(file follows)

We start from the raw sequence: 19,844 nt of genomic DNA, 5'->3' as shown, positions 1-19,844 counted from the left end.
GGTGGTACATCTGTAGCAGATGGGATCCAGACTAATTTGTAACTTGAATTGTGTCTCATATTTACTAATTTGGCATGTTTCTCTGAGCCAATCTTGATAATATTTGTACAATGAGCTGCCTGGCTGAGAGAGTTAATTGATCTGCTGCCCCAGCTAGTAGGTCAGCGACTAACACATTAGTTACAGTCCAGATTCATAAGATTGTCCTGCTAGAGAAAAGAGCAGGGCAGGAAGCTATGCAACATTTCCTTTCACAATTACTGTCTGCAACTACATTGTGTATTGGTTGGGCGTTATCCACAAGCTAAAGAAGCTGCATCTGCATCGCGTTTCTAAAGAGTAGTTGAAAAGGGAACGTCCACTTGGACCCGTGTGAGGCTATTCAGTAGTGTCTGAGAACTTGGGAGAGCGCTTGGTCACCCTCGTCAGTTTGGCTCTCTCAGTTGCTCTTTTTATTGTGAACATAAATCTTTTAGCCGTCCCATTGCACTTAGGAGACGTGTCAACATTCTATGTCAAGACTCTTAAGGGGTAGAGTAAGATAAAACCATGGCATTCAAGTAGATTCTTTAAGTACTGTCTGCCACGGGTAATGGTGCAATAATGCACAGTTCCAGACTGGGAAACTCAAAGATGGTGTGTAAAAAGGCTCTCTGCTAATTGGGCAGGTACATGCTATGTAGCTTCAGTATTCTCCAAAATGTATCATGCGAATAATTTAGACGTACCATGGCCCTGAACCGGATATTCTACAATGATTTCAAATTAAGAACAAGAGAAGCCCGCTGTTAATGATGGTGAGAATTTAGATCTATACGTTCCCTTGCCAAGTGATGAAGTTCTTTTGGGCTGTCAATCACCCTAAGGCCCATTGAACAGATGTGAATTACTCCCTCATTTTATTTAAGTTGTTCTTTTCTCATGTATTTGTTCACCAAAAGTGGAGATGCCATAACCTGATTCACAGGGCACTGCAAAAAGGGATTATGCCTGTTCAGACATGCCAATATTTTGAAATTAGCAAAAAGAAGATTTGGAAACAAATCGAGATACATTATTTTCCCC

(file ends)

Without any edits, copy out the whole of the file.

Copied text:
We start from the raw sequence: 19,844 nt of genomic DNA, 5'->3' as shown, positions 1-19,844 counted from the left end.
GGTGGTACATCTGTAGCAGATGGGATCCAGACTAATTTGTAACTTGAATTGTGTCTCATATTTACTAATTTGGCATGTTTCTCTGAGCCAATCTTGATAATATTTGTACAATGAGCTGCCTGGCTGAGAGAGTTAATTGATCTGCTGCCCCAGCTAGTAGGTCAGCGACTAACACATTAGTTACAGTCCAGATTCATAAGATTGTCCTGCTAGAGAAAAGAGCAGGGCAGGAAGCTATGCAACATTTCCTTTCACAATTACTGTCTGCAACTACATTGTGTATTGGTTGGGCGTTATCCACAAGCTAAAGAAGCTGCATCTGCATCGCGTTTCTAAAGAGTAGTTGAAAAGGGAACGTCCACTTGGACCCGTGTGAGGCTATTCAGTAGTGTCTGAGAACTTGGGAGAGCGCTTGGTCACCCTCGTCAGTTTGGCTCTCTCAGTTGCTCTTTTTATTGTGAACATAAATCTTTTAGCCGTCCCATTGCACTTAGGAGACGTGTCAACATTCTATGTCAAGACTCTTAAGGGGTAGAGTAAGATAAAACCATGGCATTCAAGTAGATTCTTTAAGTACTGTCTGCCACGGGTAATGGTGCAATAATGCACAGTTCCAGACTGGGAAACTCAAAGATGGTGTGTAAAAAGGCTCTCTGCTAATTGGGCAGGTACATGCTATGTAGCTTCAGTATTCTCCAAAATGTATCATGCGAATAATTTAGACGTACCATGGCCCTGAACCGGATATTCTACAATGATTTCAAATTAAGAACAAGAGAAGCCCGCTGTTAATGATGGTGAGAATTTAGATCTATACGTTCCCTTGCCAAGTGATGAAGTTCTTTTGGGCTGTCAATCACCCTAAGGCCCATTGAACAGATGTGAATTACTCCCTCATTTTATTTAAGTTGTTCTTTTCTCATGTATTTGTTCACCAAAAGTGGAGATGCCATAACCTGATTCACAGGGCACTGCAAAAAGGGATTATGCCTGTTCAGACATGCCAATATTTTGAAATTAGCAAAAAGAAGATTTGGAAACAAATCGAGATACATTATTTTCCCC